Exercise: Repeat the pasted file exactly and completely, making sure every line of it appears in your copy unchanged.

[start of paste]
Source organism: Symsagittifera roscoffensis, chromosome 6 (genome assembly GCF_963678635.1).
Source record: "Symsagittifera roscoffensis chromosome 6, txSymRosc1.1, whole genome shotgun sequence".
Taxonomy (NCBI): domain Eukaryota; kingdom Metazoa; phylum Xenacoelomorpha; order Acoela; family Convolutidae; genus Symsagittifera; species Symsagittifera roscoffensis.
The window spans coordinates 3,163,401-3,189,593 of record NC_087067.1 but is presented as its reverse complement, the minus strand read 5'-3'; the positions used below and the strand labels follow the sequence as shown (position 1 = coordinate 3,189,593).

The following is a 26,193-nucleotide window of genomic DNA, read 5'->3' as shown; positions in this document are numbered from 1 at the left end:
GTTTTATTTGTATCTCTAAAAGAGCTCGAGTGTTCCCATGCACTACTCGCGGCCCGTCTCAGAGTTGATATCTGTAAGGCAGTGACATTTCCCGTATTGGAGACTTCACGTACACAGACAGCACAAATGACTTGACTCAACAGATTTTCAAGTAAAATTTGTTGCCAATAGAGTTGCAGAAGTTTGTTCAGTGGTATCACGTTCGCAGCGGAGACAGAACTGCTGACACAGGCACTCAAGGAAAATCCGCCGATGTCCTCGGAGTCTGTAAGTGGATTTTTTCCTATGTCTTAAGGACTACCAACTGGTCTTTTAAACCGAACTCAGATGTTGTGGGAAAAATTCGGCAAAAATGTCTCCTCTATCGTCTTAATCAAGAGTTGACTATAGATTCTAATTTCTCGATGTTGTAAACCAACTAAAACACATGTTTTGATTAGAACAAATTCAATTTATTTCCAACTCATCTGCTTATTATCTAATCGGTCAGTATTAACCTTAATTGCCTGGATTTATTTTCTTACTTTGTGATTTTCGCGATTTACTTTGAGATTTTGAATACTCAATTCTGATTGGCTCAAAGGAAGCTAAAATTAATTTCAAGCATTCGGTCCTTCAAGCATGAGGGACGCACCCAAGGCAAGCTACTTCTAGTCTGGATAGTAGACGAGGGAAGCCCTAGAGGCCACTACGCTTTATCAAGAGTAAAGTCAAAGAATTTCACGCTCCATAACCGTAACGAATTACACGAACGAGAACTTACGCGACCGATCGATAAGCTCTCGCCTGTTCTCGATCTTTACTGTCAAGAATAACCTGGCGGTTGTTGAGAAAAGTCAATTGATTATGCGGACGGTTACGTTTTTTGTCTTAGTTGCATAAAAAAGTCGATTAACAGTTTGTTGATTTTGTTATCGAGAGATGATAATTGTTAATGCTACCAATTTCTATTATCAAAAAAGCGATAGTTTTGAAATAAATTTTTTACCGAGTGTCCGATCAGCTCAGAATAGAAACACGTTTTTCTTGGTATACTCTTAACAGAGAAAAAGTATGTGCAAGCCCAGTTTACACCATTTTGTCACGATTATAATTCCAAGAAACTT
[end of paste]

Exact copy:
Source organism: Symsagittifera roscoffensis, chromosome 6 (genome assembly GCF_963678635.1).
Source record: "Symsagittifera roscoffensis chromosome 6, txSymRosc1.1, whole genome shotgun sequence".
Taxonomy (NCBI): domain Eukaryota; kingdom Metazoa; phylum Xenacoelomorpha; order Acoela; family Convolutidae; genus Symsagittifera; species Symsagittifera roscoffensis.
The window spans coordinates 3,163,401-3,189,593 of record NC_087067.1 but is presented as its reverse complement, the minus strand read 5'-3'; the positions used below and the strand labels follow the sequence as shown (position 1 = coordinate 3,189,593).

The following is a 26,193-nucleotide window of genomic DNA, read 5'->3' as shown; positions in this document are numbered from 1 at the left end:
GTTTTATTTGTATCTCTAAAAGAGCTCGAGTGTTCCCATGCACTACTCGCGGCCCGTCTCAGAGTTGATATCTGTAAGGCAGTGACATTTCCCGTATTGGAGACTTCACGTACACAGACAGCACAAATGACTTGACTCAACAGATTTTCAAGTAAAATTTGTTGCCAATAGAGTTGCAGAAGTTTGTTCAGTGGTATCACGTTCGCAGCGGAGACAGAACTGCTGACACAGGCACTCAAGGAAAATCCGCCGATGTCCTCGGAGTCTGTAAGTGGATTTTTTCCTATGTCTTAAGGACTACCAACTGGTCTTTTAAACCGAACTCAGATGTTGTGGGAAAAATTCGGCAAAAATGTCTCCTCTATCGTCTTAATCAAGAGTTGACTATAGATTCTAATTTCTCGATGTTGTAAACCAACTAAAACACATGTTTTGATTAGAACAAATTCAATTTATTTCCAACTCATCTGCTTATTATCTAATCGGTCAGTATTAACCTTAATTGCCTGGATTTATTTTCTTACTTTGTGATTTTCGCGATTTACTTTGAGATTTTGAATACTCAATTCTGATTGGCTCAAAGGAAGCTAAAATTAATTTCAAGCATTCGGTCCTTCAAGCATGAGGGACGCACCCAAGGCAAGCTACTTCTAGTCTGGATAGTAGACGAGGGAAGCCCTAGAGGCCACTACGCTTTATCAAGAGTAAAGTCAAAGAATTTCACGCTCCATAACCGTAACGAATTACACGAACGAGAACTTACGCGACCGATCGATAAGCTCTCGCCTGTTCTCGATCTTTACTGTCAAGAATAACCTGGCGGTTGTTGAGAAAAGTCAATTGATTATGCGGACGGTTACGTTTTTTGTCTTAGTTGCATAAAAAAGTCGATTAACAGTTTGTTGATTTTGTTATCGAGAGATGATAATTGTTAATGCTACCAATTTCTATTATCAAAAAAGCGATAGTTTTGAAATAAATTTTTTACCGAGTGTCCGATCAGCTCAGAATAGAAACACGTTTTTCTTGGTATACTCTTAACAGAGAAAAAGTATGTGCAAGCCCAGTTTACACCATTTTGTCACGATTATAATTCCAAGAAACTT